Furtwangler Glacier, Mount Kilimanjaro, Tanzania
Furtwangler Glacier is situated close to the peak of Mount Kilimanjaro in Tanzania. It is the small remaining part of a huge ice cap that once covered the peaks of Mount Kilimanjaro. It reduced significantly from 1912 to 2000 left to only 18% of the total glacial ice. And by 2020 it is expected that the remaining glacier on mountain summit will also be melted down. Though seasonal snowfall covers the mountain tops for a few months the glaciers will be gone completely soon. It is said that deforestation activities at the lower slopes of the mountain are the main reason for the reduced flow of moisture towards the peak and thus glaciers are melting at a very fast pace (Pepin et al.).
Furtwangler Glacier shrinking (Vastag)
Himalayan glaciers are situated near Tropic of Cancer. Glaciers here are very sensitive to climate change as this region is hotter as compared to Arctic, Antarctic and Temperate zones. These are a source of freshwater in the sub-continent. Because of excess human-induced global warming, the Himalayan glaciers are adversely affected. This change in climate influences the retreat of glaciers responding according to their size, mass, altitude, and orientation. Though the debris from the climatic and topographic conditions may prove to be an influence for slowing down the speed of glacier melting by isolating the ice from solar radiations (Sood).
Himalayan Glacier view from Changri Nup (Huang)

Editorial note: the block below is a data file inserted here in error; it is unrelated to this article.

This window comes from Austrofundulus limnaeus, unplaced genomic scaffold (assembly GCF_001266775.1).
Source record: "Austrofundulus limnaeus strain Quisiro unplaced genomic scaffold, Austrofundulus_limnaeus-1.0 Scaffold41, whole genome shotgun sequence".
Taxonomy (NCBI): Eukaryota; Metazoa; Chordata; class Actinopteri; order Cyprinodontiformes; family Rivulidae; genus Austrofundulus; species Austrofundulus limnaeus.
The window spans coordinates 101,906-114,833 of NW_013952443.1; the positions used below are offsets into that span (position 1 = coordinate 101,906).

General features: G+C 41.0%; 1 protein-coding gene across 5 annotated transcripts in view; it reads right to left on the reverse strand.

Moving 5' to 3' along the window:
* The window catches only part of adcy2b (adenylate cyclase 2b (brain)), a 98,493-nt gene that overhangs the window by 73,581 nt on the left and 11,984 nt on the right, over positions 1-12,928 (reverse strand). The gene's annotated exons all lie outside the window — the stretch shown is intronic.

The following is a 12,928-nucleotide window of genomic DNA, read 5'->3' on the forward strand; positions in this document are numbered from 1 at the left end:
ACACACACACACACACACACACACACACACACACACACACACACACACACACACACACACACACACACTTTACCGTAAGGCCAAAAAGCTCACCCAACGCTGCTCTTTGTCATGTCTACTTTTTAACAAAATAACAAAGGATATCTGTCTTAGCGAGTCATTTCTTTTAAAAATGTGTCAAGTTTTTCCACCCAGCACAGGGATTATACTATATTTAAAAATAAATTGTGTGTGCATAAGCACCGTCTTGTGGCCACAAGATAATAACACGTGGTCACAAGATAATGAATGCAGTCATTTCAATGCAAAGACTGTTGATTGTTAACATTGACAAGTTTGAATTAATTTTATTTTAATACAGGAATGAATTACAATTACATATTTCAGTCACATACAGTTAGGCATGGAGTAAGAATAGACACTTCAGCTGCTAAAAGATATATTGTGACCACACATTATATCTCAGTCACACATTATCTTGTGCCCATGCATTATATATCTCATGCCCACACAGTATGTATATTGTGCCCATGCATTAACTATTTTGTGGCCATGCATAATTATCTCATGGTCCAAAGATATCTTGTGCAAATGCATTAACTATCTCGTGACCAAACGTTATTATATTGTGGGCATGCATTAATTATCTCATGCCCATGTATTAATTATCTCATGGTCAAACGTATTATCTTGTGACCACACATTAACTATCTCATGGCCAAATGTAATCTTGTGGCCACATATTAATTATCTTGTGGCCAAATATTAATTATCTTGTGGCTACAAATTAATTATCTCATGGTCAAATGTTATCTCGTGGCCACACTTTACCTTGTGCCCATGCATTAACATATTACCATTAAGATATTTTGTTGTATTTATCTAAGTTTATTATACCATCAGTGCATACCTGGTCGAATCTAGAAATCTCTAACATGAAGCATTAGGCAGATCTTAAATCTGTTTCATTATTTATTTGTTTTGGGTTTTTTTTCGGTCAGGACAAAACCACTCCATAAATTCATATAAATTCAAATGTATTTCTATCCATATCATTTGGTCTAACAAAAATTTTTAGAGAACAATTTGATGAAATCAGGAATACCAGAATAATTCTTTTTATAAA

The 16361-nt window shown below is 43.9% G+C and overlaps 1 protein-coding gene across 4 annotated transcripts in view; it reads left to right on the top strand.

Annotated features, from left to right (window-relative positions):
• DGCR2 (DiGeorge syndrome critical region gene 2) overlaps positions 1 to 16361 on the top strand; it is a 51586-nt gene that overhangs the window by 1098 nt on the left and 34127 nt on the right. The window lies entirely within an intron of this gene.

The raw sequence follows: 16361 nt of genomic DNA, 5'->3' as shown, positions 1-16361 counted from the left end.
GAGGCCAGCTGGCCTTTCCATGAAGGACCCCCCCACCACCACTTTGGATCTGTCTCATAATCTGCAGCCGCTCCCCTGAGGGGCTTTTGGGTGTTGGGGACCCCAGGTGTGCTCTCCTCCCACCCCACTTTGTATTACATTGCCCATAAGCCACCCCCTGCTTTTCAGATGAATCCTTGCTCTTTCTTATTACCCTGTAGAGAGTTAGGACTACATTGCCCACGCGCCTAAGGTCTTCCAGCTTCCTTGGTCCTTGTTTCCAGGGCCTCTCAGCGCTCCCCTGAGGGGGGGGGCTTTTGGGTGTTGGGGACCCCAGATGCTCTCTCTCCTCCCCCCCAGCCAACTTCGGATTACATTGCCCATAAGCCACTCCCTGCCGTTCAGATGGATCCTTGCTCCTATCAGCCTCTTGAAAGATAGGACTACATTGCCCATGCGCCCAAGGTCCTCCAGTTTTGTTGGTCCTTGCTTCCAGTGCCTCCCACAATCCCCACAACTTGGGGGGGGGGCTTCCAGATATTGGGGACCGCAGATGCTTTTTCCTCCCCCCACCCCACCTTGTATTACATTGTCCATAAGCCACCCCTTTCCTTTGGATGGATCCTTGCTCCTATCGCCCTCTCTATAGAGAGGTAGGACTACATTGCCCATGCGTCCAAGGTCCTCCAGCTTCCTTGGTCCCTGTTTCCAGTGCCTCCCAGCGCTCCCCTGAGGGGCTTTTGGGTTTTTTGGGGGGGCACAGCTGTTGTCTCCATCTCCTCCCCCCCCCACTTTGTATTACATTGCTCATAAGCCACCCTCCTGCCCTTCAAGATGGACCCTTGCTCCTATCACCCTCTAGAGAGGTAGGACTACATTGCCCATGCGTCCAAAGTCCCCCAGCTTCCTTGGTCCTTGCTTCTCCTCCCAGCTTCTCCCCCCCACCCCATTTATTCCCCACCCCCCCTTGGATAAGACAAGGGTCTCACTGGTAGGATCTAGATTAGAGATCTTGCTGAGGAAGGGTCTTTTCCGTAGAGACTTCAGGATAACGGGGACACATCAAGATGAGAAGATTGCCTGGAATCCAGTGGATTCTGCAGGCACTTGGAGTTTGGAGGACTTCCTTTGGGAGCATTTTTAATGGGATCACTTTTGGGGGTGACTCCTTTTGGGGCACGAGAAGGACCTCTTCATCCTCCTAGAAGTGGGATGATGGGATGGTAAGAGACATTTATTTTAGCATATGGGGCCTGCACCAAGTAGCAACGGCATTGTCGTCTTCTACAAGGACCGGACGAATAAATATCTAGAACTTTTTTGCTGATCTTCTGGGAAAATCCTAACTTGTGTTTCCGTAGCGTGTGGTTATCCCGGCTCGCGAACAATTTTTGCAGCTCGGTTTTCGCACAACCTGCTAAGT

Glaciers of Chile
Exploration of critical statistics of different glaciers is essential to identify their actual significance. The glaciers of Chile recognized as one of the greatest and prominent glaciers. These particular glaciers cover 2.7% (20, 188 km2) of the land area of the overall area of the country. It is critical to indicate that it has a great impact on the facets of landscape and water supply exist in the case of a country. Proper measurements indicate that 80% of the surface of South America's glaciers comprised in Chile. These particular glaciers developed in the domain of Andes of Chile which is 27˚S far from southwards. It is also crucial to mention that there is consideration of very few places in case of north and extreme north of the country. There is the existence of a clear gap between two edges due to the element of extreme dryness. The largest glaciers of Chile are recognized with the names of Northern and Southern Patagonian Ice Fields. The latitude for these glaciers recognized as 47° S from the sea level. It is noteworthy to indicate that the overall setting of Chilean glaciers also actively concerns the domain of precipitation patterns (Ayala et al.). This means, there is a clear existence of two different regions established in the forms of the Dry Andes and the Wet Andes. The most significant aspect of Chile Glacier dis that involves two huge ice-breaks in extreme forms.
Glaciers of Chile captured from NASA satellites (Grey Glacier, Chile)
Glaciers of Venezuela
Mountains of the Sierra Nevada de Mérida have glaciers of Venezuela that are covering nearly 2,500 acres. These are the highest part of the Andes Mountains in Venezuela. Venezuela is no doubt an uncommon homespun for a glacier. 95 percent of tropical glaciers are situated here but we are continuously losing these glaciers due to human activities. Conversely, these glaciers have shortened in length to nearly 700 acres in 1952, further to 200 acres in 1985. Now, there is less than one percent of that glaciated area leftover. Venezuela initially had five glaciers. Now there is the only one left and it seems soon the country could be glacier free. The last existing glacier is the Humboldt glacier. It has also reduced to nearly ten football pitches. This shrinking has several economic concerns as it is a source of supplying to Peru and Colombia for drinking agriculture, and hydropower. This will also bring changes in atmospheric patterns and temperatures leading to have an effect over food availability for humans and other species (Veettil et al.).